The U.S. Senate easily retained $150 million in fisheries disaster aid Friday as part of a much larger Superstorm Sandy relief bill, but the package faces less certain prospects in the House, where GOP leaders appear reluctant to move quickly on a big spending bill in the final days of the session.
The fisheries aid, with funding for Maine, the other four coastal New England states and New York, was put in place because sharply increased catch limits next year could put many out of business.
An amendment to strike non-Sandy related spending from the supplemental appropriation bill was defeated 60-35. Among New England senators from New England coastal states, only Kelly Ayotte, a New Hampshire Republican, voted to delete the non-Sandy spending, including the fisheries disaster funding from the bill.
“This is a big win for our fishermen, but this has been a fight more than a year in the making and there’s still work to do,” Sen. John Kerry, D.-Mass., said in an email. “I’ve made their case to the leadership of the Senate, the Appropriations Committee and to the Administration to get this far, and I’ll continue to work with my Massachusetts colleagues in the House to make sure that this funding is enacted into law.”
That will be difficult. “We’ve not heard anything official,” Betsy Arnold, Rep. John Tierney’s chief of staff, said in a telephone interview late Friday, “but it doesn’t seem likely that the House will take up the Sandy bill.”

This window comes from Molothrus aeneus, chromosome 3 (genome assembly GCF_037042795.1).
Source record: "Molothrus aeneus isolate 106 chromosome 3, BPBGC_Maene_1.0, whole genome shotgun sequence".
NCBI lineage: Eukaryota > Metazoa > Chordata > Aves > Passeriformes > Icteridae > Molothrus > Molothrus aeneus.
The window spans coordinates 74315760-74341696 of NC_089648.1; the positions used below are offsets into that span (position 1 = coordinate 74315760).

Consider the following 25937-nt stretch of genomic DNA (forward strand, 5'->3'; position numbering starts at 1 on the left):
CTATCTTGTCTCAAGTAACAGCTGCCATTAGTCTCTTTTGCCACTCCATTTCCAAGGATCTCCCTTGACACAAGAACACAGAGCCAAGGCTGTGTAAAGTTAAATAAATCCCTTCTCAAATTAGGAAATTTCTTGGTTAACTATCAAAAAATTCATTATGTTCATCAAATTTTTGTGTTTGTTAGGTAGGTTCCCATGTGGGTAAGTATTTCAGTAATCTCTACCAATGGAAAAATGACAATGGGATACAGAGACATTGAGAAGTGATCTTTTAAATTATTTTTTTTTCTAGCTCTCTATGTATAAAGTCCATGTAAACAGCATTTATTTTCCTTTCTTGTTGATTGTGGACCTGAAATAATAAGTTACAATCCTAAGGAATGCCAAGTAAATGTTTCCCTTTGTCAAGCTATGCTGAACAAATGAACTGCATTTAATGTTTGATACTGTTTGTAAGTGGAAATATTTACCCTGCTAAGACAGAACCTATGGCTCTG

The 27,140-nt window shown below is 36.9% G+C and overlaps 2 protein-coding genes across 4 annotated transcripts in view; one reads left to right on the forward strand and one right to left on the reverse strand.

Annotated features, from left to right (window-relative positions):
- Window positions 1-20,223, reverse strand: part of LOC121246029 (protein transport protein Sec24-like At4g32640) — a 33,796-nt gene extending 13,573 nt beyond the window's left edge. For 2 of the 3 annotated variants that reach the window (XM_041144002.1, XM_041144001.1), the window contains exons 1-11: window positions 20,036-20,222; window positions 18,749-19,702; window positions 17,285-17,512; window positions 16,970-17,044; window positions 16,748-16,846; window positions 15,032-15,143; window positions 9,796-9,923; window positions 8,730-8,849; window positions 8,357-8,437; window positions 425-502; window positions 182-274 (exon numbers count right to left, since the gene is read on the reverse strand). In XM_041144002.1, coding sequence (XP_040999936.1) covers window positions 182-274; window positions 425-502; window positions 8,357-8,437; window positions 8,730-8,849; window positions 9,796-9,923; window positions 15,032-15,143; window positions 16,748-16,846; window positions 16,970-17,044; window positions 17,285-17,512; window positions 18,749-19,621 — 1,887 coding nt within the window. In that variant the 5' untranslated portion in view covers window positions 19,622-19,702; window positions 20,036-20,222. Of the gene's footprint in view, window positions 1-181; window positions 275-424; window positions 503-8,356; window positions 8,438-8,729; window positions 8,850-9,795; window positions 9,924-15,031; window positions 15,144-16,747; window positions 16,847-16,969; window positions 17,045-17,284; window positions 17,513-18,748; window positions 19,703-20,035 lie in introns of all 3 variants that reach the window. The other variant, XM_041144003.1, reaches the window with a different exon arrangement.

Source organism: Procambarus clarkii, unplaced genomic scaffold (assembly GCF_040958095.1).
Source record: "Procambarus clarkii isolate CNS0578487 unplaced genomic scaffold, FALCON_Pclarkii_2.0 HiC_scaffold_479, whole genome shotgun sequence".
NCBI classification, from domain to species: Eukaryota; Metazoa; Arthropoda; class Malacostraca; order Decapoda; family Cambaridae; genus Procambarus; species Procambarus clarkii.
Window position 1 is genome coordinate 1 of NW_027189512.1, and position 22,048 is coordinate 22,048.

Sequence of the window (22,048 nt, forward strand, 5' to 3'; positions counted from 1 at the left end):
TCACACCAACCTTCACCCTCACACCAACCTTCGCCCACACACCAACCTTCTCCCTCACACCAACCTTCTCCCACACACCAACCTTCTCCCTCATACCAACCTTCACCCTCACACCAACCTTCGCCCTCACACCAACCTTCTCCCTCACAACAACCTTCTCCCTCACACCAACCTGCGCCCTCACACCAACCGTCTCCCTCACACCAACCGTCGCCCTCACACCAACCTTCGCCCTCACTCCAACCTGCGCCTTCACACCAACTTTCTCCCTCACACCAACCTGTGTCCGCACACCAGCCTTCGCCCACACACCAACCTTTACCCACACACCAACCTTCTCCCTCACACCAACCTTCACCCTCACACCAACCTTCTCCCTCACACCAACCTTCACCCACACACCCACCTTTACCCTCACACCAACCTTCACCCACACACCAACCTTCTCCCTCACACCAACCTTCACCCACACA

Speaker John Boehner has called the House back to work for Sunday, four days before the end of the session which is the deadline for achieving a negotiated three way deal — White House, Senate and House — on spending cuts and new revenue streams to avoid a suite of automatic spending cuts and tax hikes.
CQ Roll Call reported Thursday that the Sandy supplemental spending bill was not discussed in a conference call that Republican leaders held with their members.
If the House demurs, as sources from both parties predict, the six states granted fisheries disaster status in September by declaration of the acting Secretary of Commerce in September will have to wait until the installation of the 113th Congress, which is unencumbered by any incomplete actions of the 112th.
The uncertainty surrounding any fisheries disaster aid is the latest delay facing the industry.
Gov. Deval Patrick filed his second, expanded case for a disaster declaration in November 2011, and soon was joined by the governors of New Hampshire and Maine. But despite the assurances of NOAA Administrator Jane Lubchenco at a Senate Commerce Committee hearing at the time that the disaster claim would be processed quickly, the admission that the groundfishery had descended into economic failure was put off for 11 months.
By September, when Acting Commerce Secretary Rebecca Blank finally approved the multiple requests, the presidential and congressional elections were looming, and the funding for the affected states was put off until after the nation voted.
Lubchenco announced on Dec. 12 that she was stepping down at the end of February, but claimed “our notable progress” includes “returning fishing to profitability” despite Commerce’s own recognition of the “economic disaster” in the Northeast.
Distributed by MCT Information Services